Mandatory health insurance for those who can buy it was a republican proposal back in 1993, why is now all of a sudden anathema?

Bob said...


It's fine to state your opinion, some of which I agree with and some of which I don't, but why malign Scott with a remark about his politics? You surely don't mind showing yours.

By the way and not in defense of the war in Iraq/Afganistan, but expenditures are not zero sum. There is employment, profits, and wealth distribution in any and every war. There are also scientific and technological breakthroughs that find there way into the mainstream economy that can further create growth and jobs. Again, this is not a statement in favor of any war, but just an observation of the realities of war.

The truth of the matter is that economics and politics are joined at the hip. Scott can no more talk his economic theories and beliefs without reveiling his politics than you can.

So drop on by anytime, but maybe without the patronizing attitude.


brodero said...

I found when economics and politics are joined at the hip...
double check the facts and do your
own ( if possible unbiased) analysis. Economists with a strong
politcal bent from the left and the
right often times diminish the data
they present with their political opinions. Always try to look at data
from both sides to get an effective
(and profitable)answer

Frozen in the North said...

Although the idea of freedom in "choosing" one's medical care sound outstanding, for most the reality is the opposite -- what can i afford? The best example of waste I can think of is yesterday's vote to maintain ethanol subsidy.

Although Democrats can be excused for being bleeding hard "green" environmentalists give more subsidies to poor farmers -- the Republicans didn't have that excuse, and yet they could not even agree to that.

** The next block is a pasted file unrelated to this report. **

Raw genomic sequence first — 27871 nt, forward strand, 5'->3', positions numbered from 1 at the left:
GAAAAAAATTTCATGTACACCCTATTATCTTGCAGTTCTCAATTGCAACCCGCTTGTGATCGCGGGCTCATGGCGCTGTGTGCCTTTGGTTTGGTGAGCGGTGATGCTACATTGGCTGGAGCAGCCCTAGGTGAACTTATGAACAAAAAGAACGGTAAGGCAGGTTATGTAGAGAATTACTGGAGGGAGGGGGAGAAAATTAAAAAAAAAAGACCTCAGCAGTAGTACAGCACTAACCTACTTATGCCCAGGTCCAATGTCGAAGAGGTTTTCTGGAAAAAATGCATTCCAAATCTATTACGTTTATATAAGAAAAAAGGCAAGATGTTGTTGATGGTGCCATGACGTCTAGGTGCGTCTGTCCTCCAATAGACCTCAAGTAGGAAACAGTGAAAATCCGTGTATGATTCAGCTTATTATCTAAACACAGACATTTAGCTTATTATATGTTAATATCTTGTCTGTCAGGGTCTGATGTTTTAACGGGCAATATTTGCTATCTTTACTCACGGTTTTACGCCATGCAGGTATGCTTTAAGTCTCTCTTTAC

Maybe the Tea Party's real objective is the correct one: it is only when America faces the abyss that it will take the hard decisions that are needed.

One caveat, I don't think most Americans understand what that means, it will be a brutal wake-up call, because with a 40% operating deficit, the cuts are going to be where's meat: Defense, Social Security, Medicaid and Medicare

William said...
This comment has been removed by the author.
William said...

I defend Mr. Grannis right to publish what he chooses but I think that Edward makes very valid points when he wrote: "...the current policy makers never get credit for anything good that happens and all the blame for anything negative".

Would anyone care to speculate where this nation's economy would be if olde John McCain and naive Sarah Palin had been elected in 2008? Just image them comming into office facing what President Obama has faced: what would they have done about the auto industry, what about the banks - stand on Tea Party dogma and let them fail?

What if indeed McCain had vetoed an economic stimulus plan which included $200 Billion in tax cuts, support for state budget deficits and funding of schools, unemployment checks and Medicaid?